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Document Max. Freq Min. Freq
Thucydides, The Peloponnesian War 132 0 Browse Search
Pausanias, Description of Greece 126 0 Browse Search
Herodotus, The Histories (ed. A. D. Godley) 114 0 Browse Search
Diodorus Siculus, Library 88 0 Browse Search
Apollodorus, Library and Epitome (ed. Sir James George Frazer) 68 0 Browse Search
Demosthenes, Speeches 11-20 32 0 Browse Search
Lycurgus, Speeches 20 0 Browse Search
Demosthenes, Speeches 11-20 12 0 Browse Search
Demades, On the Twelve Years 12 0 Browse Search
P. Terentius Afer (Terence), Andria: The Fair Andrian (ed. Henry Thomas Riley) 12 0 Browse Search
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Browsing named entities in Xenophon, Memorabilia (ed. E. C. Marchant). You can also browse the collection for Attica (Greece) or search for Attica (Greece) in all documents.

Your search returned 4 results in 2 document sections:

Xenophon, Memorabilia (ed. E. C. Marchant), Book 2, chapter 8 (search)
Again, on meeting an old comrade after long absence he said: “Where do you come from, Eutherus?”“I came home when the war ended, Socrates, and am now living here,” he replied. “Since we have lost our foreign property, and my father left me nothing in Attica, I am forced to settle down here now and work for my living with my hands. I think it's better than begging, especially as I have no security to offer for a loan.” “And how long will you have the strength, do you think, to earn your living by your work?”“Oh, not long, of course.”“But remember, when you get old you will have to spend money, and nobody will be willing to pay you for your labour.”“True.” “Then it would be better to take up some kind of work at once that will assure you a competence when you get old, and to go to somebody who is better off and wants an assistant, and get a return for your services by acting as his bailiff, helping to get in his crops and looking after his property.” “I shouldn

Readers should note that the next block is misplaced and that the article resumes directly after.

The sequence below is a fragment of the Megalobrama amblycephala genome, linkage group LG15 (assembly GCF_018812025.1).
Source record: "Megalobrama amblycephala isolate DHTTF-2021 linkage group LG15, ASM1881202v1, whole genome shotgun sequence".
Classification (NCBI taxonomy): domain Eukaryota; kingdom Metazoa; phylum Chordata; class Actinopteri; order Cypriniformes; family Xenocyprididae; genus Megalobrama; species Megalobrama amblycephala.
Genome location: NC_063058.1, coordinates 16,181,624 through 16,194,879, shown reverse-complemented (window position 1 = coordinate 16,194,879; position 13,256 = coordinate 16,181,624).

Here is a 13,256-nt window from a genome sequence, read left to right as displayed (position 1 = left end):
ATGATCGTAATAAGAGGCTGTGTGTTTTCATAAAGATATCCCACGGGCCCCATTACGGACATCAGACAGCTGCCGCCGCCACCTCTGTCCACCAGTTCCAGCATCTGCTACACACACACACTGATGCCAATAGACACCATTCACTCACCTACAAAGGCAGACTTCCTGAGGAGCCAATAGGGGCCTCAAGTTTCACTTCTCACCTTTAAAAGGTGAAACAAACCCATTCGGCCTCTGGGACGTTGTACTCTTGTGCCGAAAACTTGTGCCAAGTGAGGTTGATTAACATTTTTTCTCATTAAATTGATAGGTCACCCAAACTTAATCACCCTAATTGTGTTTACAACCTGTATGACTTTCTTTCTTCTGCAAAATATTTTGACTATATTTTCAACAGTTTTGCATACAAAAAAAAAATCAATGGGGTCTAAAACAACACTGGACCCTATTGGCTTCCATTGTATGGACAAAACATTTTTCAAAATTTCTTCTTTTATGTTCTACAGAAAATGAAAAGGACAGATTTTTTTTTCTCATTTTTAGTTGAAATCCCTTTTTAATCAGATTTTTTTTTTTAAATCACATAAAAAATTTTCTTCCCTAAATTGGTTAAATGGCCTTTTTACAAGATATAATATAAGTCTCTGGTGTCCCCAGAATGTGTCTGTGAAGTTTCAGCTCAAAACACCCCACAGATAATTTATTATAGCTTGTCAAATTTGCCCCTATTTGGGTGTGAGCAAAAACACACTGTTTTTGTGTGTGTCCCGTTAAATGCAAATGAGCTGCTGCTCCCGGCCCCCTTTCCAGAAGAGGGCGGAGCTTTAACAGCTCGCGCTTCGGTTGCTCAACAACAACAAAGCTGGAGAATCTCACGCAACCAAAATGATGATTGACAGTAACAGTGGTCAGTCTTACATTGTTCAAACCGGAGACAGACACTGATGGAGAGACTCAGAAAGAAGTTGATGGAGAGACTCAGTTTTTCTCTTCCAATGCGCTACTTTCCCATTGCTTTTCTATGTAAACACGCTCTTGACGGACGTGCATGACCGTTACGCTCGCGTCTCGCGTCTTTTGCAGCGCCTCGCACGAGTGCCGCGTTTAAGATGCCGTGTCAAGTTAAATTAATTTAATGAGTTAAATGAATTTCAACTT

Xenophon, Memorabilia (ed. E. C. Marchant), Book 3, chapter 5 (search)
ans, who formerly would not venture, even in their own country, to face the Athenians without help from Sparta and the rest of the Peloponnese, threaten to invade Attica by themselves, and the Athenians, who formerly overran Boeotia, fear that the Boeotians may plunder Attica.” “Ah, I am aware of that,” answered Socrates; “but theAttica.” “Ah, I am aware of that,” answered Socrates; “but the disposition of our city is now more to a good ruler's liking. For confidence breeds carelessness, slackness, disobedience: fear makes men more attentive, more obedient, more amenable to discipline. The behaviour of sailors is a case in point. So long as they have nothing to fear, they are, I believe, an unruly lot, but when they ount were, as they themselves have been told, the most valiant.” “Do you refer to the judgment of the gods,i.e., between Poseidon and Athena for the possession of Attica. which Cecrops delivered in his court because of his virtue?”“Yes, and the care and birth of Erectheus,Iliad, II. 547. *e)rexqh=|os megalh/toros